Presidential Traits

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When I read I am always trying to learn. In particular, I try to take practical, actionable lessons from my reading, especially when reading biographies. Recently, I was thinking about what would make a truly great president, and since I have read quite a few presidential biographies, I considered what I have learned from them, and what specific lessons I have taken from them. I came up with a list of 5 traits that I have admired in U.S. presidents over the history of the presidency as they related to the five presidents that I think best expressed those traits

  1. John Adams’ character. Of all presidents, I admire John Adams most for his character and integrity. The most obvious display of this was when he agreed to defend the British soldiers involved in the Boston Massacre, and used his formidable intelligence and legal prowess to either get the soldiers acquitted, or greatly reduced sentences. He put the rule of law above all else, believing that it was strict adherence to the rule of law that provided a strong foundation for any form of government. He took on the defense knowing that it could make him unpopular among Bostonians, but he did so because it was the right thing to do; there was never any real choice in the matter for him. His diaries and writings are filled with similar (if not so spectacular) examples of character. One of my favorite Adams’ stories can be found in David McCullough’s masterful biography John Adams:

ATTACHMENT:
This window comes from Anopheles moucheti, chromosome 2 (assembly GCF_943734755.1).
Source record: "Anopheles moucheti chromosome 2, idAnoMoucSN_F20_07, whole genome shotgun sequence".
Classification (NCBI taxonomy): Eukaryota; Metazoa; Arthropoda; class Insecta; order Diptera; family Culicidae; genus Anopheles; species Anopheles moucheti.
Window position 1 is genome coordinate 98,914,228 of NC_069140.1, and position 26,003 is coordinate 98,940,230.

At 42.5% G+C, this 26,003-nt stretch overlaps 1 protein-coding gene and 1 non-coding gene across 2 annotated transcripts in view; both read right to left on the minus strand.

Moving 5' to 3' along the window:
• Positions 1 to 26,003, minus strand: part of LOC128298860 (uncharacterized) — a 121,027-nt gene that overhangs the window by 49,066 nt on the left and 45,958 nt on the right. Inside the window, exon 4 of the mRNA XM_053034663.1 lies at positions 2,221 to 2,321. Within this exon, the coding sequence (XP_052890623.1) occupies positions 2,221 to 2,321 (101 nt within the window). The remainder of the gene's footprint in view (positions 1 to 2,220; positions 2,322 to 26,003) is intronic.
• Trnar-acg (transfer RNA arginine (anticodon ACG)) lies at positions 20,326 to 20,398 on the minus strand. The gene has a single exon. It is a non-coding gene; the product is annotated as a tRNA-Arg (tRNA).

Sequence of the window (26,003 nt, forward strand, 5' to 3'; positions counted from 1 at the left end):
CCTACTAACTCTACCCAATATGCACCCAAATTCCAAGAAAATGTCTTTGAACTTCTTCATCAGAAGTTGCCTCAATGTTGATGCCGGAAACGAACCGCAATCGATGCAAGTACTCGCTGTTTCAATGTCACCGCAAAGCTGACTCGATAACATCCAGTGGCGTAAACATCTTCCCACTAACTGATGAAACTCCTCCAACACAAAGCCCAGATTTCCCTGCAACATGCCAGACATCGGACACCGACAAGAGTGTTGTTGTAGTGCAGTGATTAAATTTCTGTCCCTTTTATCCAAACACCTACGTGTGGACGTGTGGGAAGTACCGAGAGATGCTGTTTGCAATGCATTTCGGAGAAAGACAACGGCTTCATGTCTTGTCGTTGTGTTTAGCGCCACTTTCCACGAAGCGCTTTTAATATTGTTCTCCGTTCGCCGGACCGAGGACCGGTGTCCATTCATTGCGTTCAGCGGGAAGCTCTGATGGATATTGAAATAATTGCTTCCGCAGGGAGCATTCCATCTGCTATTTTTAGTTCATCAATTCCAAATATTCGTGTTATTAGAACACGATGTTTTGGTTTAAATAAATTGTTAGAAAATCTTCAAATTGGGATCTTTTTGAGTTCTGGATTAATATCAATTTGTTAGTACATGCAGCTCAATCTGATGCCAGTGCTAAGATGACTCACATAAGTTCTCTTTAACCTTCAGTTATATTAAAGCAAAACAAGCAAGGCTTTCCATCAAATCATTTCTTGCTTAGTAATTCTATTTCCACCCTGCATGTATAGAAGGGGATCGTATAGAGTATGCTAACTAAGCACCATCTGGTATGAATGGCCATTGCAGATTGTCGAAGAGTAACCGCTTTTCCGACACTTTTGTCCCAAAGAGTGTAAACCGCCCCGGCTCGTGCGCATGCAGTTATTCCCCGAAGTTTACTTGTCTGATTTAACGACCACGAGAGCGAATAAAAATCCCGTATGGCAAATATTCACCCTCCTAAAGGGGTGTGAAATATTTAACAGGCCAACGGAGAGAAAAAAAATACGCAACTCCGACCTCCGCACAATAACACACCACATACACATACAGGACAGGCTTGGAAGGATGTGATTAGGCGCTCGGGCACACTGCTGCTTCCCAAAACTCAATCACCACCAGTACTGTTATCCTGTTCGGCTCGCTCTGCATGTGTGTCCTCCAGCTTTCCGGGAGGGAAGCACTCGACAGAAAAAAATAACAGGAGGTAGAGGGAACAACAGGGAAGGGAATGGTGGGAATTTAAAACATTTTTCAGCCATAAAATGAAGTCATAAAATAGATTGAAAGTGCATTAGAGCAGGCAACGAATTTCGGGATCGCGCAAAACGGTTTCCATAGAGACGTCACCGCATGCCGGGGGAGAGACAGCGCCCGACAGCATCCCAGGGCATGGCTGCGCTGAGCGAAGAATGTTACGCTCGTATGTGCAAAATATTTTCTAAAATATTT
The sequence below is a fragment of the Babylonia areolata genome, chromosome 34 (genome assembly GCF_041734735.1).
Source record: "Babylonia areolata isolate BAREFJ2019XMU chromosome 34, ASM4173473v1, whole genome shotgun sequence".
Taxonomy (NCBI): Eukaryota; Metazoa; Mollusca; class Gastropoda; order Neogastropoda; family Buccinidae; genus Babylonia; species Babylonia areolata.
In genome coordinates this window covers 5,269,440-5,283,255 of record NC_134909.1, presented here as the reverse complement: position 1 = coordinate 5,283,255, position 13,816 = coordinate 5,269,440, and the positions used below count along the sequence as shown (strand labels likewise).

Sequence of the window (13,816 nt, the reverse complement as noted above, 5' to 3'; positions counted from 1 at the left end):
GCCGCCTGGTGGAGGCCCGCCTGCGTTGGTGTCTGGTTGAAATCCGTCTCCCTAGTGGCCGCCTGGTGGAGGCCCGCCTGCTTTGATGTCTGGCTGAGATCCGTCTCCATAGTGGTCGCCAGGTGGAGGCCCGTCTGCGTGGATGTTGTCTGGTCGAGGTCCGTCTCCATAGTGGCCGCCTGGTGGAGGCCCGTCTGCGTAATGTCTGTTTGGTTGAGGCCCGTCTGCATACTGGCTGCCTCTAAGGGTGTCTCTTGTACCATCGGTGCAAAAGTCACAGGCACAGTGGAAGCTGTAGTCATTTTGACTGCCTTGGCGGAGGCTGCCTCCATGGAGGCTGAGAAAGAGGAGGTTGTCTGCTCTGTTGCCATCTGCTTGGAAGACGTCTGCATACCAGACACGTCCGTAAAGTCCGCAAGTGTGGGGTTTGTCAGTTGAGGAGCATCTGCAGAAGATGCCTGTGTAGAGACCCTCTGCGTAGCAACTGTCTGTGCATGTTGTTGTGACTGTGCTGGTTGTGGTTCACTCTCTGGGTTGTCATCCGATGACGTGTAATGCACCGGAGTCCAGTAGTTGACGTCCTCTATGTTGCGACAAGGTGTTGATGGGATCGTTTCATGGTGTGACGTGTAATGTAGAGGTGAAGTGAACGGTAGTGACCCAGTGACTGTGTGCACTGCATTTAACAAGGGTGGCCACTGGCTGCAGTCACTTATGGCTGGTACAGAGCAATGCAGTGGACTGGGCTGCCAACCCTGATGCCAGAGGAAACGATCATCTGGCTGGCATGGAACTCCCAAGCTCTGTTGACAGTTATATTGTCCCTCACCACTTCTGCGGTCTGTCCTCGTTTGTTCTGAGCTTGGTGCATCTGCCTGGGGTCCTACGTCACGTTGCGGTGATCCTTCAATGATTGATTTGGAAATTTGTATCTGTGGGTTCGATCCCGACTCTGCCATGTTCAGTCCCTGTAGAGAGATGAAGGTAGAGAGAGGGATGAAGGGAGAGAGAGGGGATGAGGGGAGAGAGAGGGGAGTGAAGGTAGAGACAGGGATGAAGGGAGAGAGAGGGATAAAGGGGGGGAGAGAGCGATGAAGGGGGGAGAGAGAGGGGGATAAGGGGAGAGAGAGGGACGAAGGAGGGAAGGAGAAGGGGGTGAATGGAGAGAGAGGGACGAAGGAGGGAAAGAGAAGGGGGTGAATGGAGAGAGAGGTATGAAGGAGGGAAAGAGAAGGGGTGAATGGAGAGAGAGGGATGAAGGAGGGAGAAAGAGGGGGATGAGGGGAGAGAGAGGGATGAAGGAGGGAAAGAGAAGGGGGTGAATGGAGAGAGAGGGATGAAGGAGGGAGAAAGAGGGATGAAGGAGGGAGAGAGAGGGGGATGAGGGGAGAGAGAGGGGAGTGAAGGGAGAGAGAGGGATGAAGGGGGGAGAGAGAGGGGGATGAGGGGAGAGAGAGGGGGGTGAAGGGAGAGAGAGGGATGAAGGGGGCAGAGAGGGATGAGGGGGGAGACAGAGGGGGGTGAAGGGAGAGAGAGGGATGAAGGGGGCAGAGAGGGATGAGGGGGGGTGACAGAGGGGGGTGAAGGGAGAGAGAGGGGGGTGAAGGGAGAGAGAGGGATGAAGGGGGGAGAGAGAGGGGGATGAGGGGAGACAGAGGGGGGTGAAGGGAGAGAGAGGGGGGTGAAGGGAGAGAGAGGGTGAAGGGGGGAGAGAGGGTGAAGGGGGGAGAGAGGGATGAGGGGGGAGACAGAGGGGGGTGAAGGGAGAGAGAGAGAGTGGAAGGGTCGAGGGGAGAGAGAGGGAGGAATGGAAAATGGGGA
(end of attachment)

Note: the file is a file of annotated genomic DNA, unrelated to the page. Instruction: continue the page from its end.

Long before, on his rounds of Boston as a young lawyer, Adams had often heard a man with a fine voice singing behind the door of an obscure house. One day, curious to know who “this cheerful mortal” might be, he knocked at the door, to find a poor shoemaker with a large family living in a single room. Did he find it hard getting by, Adams had asked. “Sometimes,” the man said. Adams ordered a pair of shoes. “I had scarcely got out the door before he began to sign again like a nightingale,” Adams remembered. “Which was the greatest philosopher? Epictetus or this shoemaker?” he would ask when telling the story.

  1. John Quincy Adamsintelligence and introspection. Given what I have read about JQA, as well as what I have read that JQA has written himself, particularly in his vast lifelong diaries, it is my opinion that he was most intelligent president we have had to date. I can’t think of a single president comes that exceeds JQA’s intellectual ability, although a few come close. I’ve written in the past how I admire really smart people, so this should come as no surprise. But I’ve also been heavily influenced by JQA’s introspection. His diaries read like person never satisfied with the status quo, always striving to improve himself in one way or another. Perhaps because I am the same way–my diaries are frequently filled with frustrations about why I am not better at something than I want to be, or that I am constantly trying to improve, even upon things I am good at–that I admire this trait so much in JQA.